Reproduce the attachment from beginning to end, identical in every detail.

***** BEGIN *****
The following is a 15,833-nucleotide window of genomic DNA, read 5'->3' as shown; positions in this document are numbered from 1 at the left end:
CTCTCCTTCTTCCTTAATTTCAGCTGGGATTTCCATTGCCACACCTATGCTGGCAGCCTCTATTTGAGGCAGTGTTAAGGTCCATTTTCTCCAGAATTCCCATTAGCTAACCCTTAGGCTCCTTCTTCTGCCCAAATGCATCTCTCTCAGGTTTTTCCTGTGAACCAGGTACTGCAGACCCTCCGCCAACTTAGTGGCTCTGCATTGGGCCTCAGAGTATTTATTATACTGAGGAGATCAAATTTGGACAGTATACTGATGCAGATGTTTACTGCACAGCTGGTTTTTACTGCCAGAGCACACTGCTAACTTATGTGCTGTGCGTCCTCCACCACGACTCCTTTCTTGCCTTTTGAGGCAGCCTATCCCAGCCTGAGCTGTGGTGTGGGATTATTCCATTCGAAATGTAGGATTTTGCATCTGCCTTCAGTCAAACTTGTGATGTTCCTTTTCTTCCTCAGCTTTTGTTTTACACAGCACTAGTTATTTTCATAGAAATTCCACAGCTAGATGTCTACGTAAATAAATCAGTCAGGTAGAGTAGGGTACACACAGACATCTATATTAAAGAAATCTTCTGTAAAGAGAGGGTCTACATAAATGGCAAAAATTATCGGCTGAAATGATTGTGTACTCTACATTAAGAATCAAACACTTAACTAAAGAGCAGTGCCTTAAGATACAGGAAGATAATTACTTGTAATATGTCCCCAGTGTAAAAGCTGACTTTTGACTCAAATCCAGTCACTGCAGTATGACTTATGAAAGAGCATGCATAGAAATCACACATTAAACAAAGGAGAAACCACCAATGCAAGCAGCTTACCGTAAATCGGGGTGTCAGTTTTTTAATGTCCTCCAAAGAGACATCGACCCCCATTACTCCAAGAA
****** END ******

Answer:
The following is a 15,833-nucleotide window of genomic DNA, read 5'->3' as shown; positions in this document are numbered from 1 at the left end:
CTCTCCTTCTTCCTTAATTTCAGCTGGGATTTCCATTGCCACACCTATGCTGGCAGCCTCTATTTGAGGCAGTGTTAAGGTCCATTTTCTCCAGAATTCCCATTAGCTAACCCTTAGGCTCCTTCTTCTGCCCAAATGCATCTCTCTCAGGTTTTTCCTGTGAACCAGGTACTGCAGACCCTCCGCCAACTTAGTGGCTCTGCATTGGGCCTCAGAGTATTTATTATACTGAGGAGATCAAATTTGGACAGTATACTGATGCAGATGTTTACTGCACAGCTGGTTTTTACTGCCAGAGCACACTGCTAACTTATGTGCTGTGCGTCCTCCACCACGACTCCTTTCTTGCCTTTTGAGGCAGCCTATCCCAGCCTGAGCTGTGGTGTGGGATTATTCCATTCGAAATGTAGGATTTTGCATCTGCCTTCAGTCAAACTTGTGATGTTCCTTTTCTTCCTCAGCTTTTGTTTTACACAGCACTAGTTATTTTCATAGAAATTCCACAGCTAGATGTCTACGTAAATAAATCAGTCAGGTAGAGTAGGGTACACACAGACATCTATATTAAAGAAATCTTCTGTAAAGAGAGGGTCTACATAAATGGCAAAAATTATCGGCTGAAATGATTGTGTACTCTACATTAAGAATCAAACACTTAACTAAAGAGCAGTGCCTTAAGATACAGGAAGATAATTACTTGTAATATGTCCCCAGTGTAAAAGCTGACTTTTGACTCAAATCCAGTCACTGCAGTATGACTTATGAAAGAGCATGCATAGAAATCACACATTAAACAAAGGAGAAACCACCAATGCAAGCAGCTTACCGTAAATCGGGGTGTCAGTTTTTTAATGTCCTCCAAAGAGACATCGACCCCCATTACTCCAAGAA